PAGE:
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Wednesday, 23 February 2011

A Weighty Issue

There can be no doubting the quality of First Legion figures. Sculpted and master painted in Russia, and then manufactured in China, Matt Pavone and his team have brought us connoisseur quality figures at reasonably affordable prices

Having set such a high standard with his figures, the challenge has been to produce equally spectacular vehicles and scenic items. There are currently 5 vehicles in the Stalingrad range, two versions of the Stug III, the SdKfz 232 in field grey, and two versions of the Panzer III, Ausf. J, one in field grey and the other in winter camouflage, with more in the pipeline, and a sensational scene stealer in the shape of a massive building facade!

The first thing you notice about their vehicles when you buy one is their weight. If, like me, you are used to the offerings produced by the likes of K+C and the Collectors' Showcase you will be surprised, nay shocked, by their weight, or rather lack of it. I distinctly remember feeling somewhat disappointed when I picked up the box holding my own Stug III. 'Have I really just spent £260 of hard earned on something so insubstantial?' Then I opened the box, and my disappointment soon turned to delight

In one, very real and unmistakable sense, they are lightweight and the reason for this is simple. First Legion have deliberately shunned the use of the industry standard polystone and elected instead to construct their vehicles from a combination of resin, different types of plastic, photo etched steel and other metals. The result? Highly detailed, superior quality models, much more akin to professionally built and painted 1/35th scale kits. In another, also very real and unmistakable sense, they are heavyweight contenders in the competition for collectors' cash

At £260 each they are by no means inexpensive but, as with so many things in life, you get what you pay for, and what you get with these vehicles is something a little bit special: vehicles constructed from over 100 separate pieces, realistic looking and 'feeling' track and wheel setups, fully rotating turrets with positional guns, movable ball-mounted hull machine guns, opening hatches, antennas that can be lowered, a variety of removable, and re-positionable, stowage items, full-bodied crew figures that can be displayed equally well inside or outside the vehicle, and in the case of the winter version of the Panzer III the only vehicle in this scale to have been produced with Winterketten extensions to the normal tracks. Oh, and yes, I very nearly forgot, an unparalleled level of painting depicting battle-worn and weathered 'heavy metal', with an attention to detail that is quite frankly second to none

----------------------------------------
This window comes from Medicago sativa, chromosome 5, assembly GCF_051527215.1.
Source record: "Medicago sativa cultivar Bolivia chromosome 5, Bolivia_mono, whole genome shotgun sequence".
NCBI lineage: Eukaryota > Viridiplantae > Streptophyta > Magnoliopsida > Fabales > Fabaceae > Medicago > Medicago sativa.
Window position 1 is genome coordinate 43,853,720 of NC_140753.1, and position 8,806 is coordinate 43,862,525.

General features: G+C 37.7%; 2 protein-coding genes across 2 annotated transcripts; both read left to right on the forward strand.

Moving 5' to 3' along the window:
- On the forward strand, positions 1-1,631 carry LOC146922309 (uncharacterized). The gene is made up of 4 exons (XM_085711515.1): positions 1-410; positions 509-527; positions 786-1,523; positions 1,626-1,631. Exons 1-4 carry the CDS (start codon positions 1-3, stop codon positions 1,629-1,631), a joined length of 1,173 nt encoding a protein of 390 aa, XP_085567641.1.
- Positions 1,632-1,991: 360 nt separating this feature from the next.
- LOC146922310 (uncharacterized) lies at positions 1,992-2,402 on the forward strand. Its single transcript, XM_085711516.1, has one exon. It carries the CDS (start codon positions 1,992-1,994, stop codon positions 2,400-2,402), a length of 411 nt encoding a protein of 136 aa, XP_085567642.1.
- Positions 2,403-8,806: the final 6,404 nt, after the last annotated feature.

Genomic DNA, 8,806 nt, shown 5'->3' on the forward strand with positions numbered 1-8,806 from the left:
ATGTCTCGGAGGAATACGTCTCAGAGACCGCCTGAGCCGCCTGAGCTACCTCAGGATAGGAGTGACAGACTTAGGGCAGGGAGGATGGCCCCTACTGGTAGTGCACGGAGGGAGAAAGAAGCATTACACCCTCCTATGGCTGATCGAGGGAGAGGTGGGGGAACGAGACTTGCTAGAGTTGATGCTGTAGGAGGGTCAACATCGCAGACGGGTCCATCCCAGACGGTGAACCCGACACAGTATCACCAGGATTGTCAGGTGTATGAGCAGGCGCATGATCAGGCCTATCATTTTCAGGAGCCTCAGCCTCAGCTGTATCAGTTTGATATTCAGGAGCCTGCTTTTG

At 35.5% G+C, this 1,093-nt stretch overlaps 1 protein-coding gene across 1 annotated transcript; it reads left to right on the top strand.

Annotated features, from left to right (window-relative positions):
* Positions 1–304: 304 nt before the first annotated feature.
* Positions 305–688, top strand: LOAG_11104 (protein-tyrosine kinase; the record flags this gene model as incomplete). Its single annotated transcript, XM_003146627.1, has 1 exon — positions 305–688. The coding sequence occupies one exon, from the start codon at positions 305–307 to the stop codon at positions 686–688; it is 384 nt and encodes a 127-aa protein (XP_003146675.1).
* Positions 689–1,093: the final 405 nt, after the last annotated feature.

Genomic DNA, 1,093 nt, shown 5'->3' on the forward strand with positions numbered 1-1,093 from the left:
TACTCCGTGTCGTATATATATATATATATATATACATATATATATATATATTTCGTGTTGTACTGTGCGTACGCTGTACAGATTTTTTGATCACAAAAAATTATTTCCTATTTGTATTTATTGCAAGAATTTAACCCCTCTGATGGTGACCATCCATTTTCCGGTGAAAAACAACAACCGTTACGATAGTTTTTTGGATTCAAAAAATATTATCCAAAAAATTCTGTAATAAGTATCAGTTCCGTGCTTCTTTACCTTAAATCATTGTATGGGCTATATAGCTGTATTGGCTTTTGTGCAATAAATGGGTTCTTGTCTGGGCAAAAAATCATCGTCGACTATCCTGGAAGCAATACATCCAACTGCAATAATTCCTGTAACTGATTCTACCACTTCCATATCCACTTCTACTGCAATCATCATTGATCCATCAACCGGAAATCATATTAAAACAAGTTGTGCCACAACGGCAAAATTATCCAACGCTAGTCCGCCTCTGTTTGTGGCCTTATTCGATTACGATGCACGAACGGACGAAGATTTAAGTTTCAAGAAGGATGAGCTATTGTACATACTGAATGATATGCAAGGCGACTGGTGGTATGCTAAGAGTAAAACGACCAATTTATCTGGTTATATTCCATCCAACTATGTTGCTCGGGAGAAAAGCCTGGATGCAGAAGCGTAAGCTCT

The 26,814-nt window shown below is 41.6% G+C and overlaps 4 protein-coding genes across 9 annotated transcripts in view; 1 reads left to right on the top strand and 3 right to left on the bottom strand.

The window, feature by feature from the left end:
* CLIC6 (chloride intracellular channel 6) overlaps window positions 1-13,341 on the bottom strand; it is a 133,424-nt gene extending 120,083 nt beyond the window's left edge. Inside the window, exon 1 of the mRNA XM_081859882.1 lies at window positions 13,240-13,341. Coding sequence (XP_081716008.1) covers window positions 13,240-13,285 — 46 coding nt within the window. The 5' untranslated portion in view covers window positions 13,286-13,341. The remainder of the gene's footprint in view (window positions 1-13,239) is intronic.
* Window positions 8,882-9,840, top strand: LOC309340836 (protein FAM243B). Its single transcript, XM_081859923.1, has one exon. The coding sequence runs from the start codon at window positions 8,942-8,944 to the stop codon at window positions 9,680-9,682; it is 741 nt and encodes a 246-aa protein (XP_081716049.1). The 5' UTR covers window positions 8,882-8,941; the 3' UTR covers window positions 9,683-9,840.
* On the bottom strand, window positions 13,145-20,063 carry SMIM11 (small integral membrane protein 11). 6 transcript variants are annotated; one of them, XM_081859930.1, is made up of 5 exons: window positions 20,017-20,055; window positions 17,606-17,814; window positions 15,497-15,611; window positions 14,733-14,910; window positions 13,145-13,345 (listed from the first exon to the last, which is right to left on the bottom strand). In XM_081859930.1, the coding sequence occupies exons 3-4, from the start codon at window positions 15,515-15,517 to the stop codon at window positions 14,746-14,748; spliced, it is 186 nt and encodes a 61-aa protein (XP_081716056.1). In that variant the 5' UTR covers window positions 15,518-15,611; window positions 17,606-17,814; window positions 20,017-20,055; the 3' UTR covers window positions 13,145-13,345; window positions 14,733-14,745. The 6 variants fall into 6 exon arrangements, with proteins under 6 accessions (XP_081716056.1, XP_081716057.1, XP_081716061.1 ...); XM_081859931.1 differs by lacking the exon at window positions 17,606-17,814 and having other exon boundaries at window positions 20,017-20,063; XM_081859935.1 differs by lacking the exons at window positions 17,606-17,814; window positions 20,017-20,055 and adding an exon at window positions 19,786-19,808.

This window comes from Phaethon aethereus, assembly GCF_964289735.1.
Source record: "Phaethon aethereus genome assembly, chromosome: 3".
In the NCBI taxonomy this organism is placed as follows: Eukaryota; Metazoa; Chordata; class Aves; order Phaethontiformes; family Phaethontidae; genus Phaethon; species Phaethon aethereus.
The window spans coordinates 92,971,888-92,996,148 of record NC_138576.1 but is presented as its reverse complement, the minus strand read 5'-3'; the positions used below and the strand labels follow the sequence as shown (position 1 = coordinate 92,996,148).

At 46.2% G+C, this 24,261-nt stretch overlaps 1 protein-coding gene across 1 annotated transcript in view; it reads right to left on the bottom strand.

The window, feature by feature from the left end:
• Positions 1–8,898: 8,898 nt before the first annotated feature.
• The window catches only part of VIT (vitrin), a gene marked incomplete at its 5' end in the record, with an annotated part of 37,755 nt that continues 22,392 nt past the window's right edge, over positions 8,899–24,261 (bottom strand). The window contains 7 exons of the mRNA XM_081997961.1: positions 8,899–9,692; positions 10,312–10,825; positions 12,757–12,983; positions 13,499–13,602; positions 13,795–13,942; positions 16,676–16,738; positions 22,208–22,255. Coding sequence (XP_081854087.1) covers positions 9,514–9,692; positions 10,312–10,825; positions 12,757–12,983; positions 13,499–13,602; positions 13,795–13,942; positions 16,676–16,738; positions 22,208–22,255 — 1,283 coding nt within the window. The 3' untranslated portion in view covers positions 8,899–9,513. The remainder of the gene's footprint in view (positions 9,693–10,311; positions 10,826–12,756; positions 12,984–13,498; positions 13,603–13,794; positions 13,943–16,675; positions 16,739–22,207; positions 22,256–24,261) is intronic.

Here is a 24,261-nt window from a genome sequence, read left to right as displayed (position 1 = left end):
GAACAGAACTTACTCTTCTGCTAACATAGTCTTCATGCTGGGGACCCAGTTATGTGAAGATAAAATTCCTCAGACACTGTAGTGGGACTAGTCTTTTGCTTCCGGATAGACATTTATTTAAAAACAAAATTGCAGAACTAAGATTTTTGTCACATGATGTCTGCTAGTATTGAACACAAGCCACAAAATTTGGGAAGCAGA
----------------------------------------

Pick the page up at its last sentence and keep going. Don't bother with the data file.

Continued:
The SdKfz 232 eight wheeler complete with its characteristic 'bedstead' aerial and various removable extras, including the swastika flag draped across the antenna for recognition from the air

The beautifully detailed undercarriage of the 232.....

.....and a close up showing some of the detail that's gone into the execution of the paintwork
   

Two pictures of the field grey version of the Panzer III, shown here with tank riders [sold separately]. You can clearly see the opening hatches, the MG34 mounted as an AA weapon and the full-bodied crew figure deployed outside of the vehicle
Spectacular close up detail of the turret of the winter version of the Panzer III
A full frontal of the winter version. You can clearly see the Winterketten extensions to the normal tracks

This tank has clearly been put through the wringer! This version of the Panzer III represents vehicles from the famed 'Leaping Horseman' unit, the 24th Panzer Division which was annihilated, along with the rest of the 6th Army, fighting for Stalingrad


The one I don't [as yet] own. The 'upgunned' version of the Stug III, with L48, welded on armour and Ostketten extensions to its tracks

This is the one I do own, and I'm very, very pleased with it indeed!


Roll up! Roll up! Support your desperate comrades

A Stug III acting as support to advancing infantry, shown displayed alongside a background poster from John Gittins and custom made terrain from TM Terrain

Weather worn and rusty, but still packing a punch! The towing cables on this model aren't fixed in place, so you can display the vehicle towing, or being towed, should you care to

video

To complement the figures and the vehicles, First Legion have produced a quite sensational building facade depicting the battered and crumbling remains of the railway station terminal building located a few hundred yards away from the famous Stalingrad Tractor Factory, or STZ, which during the war was re-tooled to produce equipment for the Red Army, most notably the T-34 



The building comes with a central entrance way supported by four columns, standing proud of  two additional side pieces, and is made of intricately sculpted and expertly painted polystone. This is a truly massive piece with an overall length of 31 inches and weighing in at a hefty 23lbs!! Putting it on a glass shelf would probably be ill advised, but it would look wonderful on a bookcase and even better as the centre piece of an even bigger display, on top of some cobbled matting, strewn with debris. Figures can be displayed behind the windows, in between the columns, and out front, and there is plenty of room on top for even more figures and/or the odd support weapon. What a corker!!


The Swastika flag is removable

German armour and an observation team 'spotting' from the top of the ruins



Pictures courtesy of First Legion from whose website more details can, as always, be obtained

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